Jodi Arias holds-up a "Survivor" T-shirt as she addresses the jury on Tuesday, May 21, 2013 during the penalty phase of her murder trial at Maricopa County Superior Court in Phoenix. Arias was convicted of first-degree murder in the stabbing and shooting to death of Travis Alexander. Credit: AP
PHOENIX (TheBlaze/AP) -- Jodi Arias begged jurors Tuesday to give her life in prison, saying she "lacked perspective" when she told a local reporter in an interview that she preferred execution to spending the rest of her days in jail.
Standing confidently but at times her voice breaking, Arias told the same eight men and four women who found her guilty of first-degree murder that she planned to use her time in prison to bring about positive changes, including donating her hair to be made into wigs for cancer victims, helping establish prison recycling programs and designing T-shirts that would raise money for victims of domestic abuse.
She also said she could run book clubs and teach classes to prisoners to "stimulate conversations of a higher nature."
Arias became emotional as she played a slideshow of pictures from her photo album for the jury. The images included family portraits, pictures of her and friends and boyfriends and young relatives she has met only from behind bars.
Arias concluded her statement by pleading that jurors not give her the death penalty for the sake of her family.
"I'm asking you to please, please don't do that to them. I've already hurt them so badly, along with so many other people," she said. "I want everyone's healing to begin, and I want everyone's pain to stop."
Arias admitted killing boyfriend Travis Alexander and said it was the "worst thing" she had ever done. But she stuck to her story that the brutal attack - which included stabbing and slashing Alexander nearly 30 times, shooting him in the head and nearly decapitating him - was her defense against abuse.
"To this day, I can hardly believe I was capable of such violence. But I know that I was," she said. "And for that, I'm going to be sorry for the rest of my life."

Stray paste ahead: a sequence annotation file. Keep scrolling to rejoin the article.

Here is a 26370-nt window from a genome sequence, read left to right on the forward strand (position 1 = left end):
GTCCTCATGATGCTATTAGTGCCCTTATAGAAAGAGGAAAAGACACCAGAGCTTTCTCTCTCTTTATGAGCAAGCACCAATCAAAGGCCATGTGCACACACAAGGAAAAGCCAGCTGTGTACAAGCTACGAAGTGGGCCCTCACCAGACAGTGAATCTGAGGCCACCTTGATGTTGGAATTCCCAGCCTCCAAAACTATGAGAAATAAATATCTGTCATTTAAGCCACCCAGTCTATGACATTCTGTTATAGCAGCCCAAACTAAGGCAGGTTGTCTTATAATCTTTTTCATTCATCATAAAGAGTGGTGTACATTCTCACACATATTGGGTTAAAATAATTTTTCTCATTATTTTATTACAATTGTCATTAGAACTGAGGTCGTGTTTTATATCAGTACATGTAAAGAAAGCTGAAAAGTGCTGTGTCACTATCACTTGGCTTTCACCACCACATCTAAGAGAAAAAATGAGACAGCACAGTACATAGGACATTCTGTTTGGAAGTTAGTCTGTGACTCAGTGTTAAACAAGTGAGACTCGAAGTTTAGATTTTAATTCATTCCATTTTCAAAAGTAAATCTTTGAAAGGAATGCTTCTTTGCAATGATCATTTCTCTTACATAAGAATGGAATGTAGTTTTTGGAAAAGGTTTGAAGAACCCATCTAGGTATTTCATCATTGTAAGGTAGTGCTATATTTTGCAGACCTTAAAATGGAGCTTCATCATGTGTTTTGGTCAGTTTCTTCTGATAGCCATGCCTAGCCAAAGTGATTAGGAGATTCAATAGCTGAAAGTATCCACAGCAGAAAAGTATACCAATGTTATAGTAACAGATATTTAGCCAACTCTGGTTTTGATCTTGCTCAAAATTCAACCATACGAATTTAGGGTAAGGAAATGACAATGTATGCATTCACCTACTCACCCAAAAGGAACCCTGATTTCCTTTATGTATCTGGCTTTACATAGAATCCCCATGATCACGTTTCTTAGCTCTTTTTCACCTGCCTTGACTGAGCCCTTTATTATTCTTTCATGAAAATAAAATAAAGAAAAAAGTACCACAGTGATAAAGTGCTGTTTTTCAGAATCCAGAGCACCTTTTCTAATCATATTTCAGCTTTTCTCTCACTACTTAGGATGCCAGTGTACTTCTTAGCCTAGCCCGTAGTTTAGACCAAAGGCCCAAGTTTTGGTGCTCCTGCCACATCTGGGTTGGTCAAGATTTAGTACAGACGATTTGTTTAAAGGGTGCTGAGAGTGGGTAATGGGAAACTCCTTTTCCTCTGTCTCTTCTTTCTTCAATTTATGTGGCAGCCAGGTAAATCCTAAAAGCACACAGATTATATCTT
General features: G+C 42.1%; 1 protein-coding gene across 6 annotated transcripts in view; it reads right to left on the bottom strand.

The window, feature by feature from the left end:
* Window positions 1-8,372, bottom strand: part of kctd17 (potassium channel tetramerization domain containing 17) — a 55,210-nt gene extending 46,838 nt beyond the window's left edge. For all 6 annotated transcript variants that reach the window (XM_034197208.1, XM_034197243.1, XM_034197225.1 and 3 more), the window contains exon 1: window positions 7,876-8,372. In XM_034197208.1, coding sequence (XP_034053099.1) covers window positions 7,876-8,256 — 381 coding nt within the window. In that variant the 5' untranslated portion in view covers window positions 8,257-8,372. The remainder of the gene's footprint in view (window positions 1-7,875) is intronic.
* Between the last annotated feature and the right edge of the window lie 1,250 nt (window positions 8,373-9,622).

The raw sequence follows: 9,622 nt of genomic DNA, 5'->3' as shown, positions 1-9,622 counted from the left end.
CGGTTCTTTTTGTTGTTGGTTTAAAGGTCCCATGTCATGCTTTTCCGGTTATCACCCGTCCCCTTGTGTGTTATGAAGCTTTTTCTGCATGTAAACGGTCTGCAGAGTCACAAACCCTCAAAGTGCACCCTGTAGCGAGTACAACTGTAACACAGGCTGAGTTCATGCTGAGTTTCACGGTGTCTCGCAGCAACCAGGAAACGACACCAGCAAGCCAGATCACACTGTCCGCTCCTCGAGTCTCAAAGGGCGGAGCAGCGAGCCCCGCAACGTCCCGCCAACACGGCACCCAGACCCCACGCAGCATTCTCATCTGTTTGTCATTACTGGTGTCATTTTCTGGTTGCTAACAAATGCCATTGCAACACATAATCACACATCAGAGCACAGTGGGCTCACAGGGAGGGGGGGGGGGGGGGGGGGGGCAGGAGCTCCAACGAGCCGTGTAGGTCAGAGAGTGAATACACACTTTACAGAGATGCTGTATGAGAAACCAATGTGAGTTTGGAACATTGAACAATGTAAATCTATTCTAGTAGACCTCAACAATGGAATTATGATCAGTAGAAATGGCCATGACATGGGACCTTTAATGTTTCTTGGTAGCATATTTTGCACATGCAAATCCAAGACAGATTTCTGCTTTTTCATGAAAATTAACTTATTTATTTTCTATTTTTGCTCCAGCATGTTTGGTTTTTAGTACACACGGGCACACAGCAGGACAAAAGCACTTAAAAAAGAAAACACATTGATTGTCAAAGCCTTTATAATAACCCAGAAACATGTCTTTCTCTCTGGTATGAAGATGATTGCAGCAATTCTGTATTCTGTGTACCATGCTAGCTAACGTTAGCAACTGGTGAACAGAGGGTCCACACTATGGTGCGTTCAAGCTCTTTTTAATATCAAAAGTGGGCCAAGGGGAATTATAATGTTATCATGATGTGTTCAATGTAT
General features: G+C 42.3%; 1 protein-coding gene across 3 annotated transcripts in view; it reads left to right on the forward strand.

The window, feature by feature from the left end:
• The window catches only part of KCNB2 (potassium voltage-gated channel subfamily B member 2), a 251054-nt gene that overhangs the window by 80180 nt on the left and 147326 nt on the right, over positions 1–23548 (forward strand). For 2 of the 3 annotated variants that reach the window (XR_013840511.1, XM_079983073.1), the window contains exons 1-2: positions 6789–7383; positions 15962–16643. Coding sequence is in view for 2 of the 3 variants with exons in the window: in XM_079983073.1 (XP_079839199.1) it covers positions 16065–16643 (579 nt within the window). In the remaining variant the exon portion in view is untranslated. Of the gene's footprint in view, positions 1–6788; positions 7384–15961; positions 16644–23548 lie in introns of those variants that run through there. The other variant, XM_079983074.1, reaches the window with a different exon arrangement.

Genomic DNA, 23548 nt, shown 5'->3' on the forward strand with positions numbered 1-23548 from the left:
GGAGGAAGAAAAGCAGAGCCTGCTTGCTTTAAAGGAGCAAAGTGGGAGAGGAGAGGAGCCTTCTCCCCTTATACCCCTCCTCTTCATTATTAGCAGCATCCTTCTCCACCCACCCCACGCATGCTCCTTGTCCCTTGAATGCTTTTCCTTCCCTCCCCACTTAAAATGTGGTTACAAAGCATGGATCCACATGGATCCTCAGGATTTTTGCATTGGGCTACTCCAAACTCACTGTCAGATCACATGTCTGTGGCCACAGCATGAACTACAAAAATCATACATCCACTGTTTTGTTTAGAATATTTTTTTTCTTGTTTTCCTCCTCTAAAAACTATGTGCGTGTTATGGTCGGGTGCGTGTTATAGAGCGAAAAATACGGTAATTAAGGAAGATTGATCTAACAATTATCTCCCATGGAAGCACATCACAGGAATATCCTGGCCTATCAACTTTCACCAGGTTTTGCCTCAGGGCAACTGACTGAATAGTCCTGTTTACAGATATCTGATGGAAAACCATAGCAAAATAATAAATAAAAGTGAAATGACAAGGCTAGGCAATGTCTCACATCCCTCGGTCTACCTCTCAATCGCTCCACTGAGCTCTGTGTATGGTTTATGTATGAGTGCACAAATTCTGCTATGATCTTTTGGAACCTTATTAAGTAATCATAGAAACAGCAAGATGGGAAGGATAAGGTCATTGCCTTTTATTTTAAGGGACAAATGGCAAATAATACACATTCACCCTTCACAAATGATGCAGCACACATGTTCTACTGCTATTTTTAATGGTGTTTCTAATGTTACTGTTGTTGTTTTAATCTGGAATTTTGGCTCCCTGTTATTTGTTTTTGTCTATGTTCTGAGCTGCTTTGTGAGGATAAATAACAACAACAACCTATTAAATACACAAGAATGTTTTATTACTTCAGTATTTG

Her testimony came a day after her attorneys asked to be removed from the case, saying the five-month trial had become a witch hunt that prompted death threats against a key witness in the penalty phase. They also argued for a mistrial. The judge denied both requests.
Arias acknowledged the pain and suffering she caused Alexander's family, and said she hoped her conviction brought them peace.
"I loved Travis, and I looked up to him," Arias said. "At one point, he was the world to me. This is the worst mistake of my life. It's the worst thing I've ever done."
She said she considered suicide after Alexander's death but didn't kill herself because of her love for her own family.
Arias said she regretted that details of her sex life with Alexander came out during the trial, and described a recorded phone sex call played in open court as "that awful tape."
"It's never been my intention to throw mud on Travis' name," she said, adding she had hoped to reach a deal with prosecutors before the case ever went to trial.
"I was willing to go quietly into the night," Arias said.
The jury paid close attention to Arias as she spoke, their gaze turning to the large screen behind her as she ticked through family photos and explained the stories behind each image. Arias retained her composure throughout much of her statement, pausing occasionally as she apparently cried, but no tears were visible.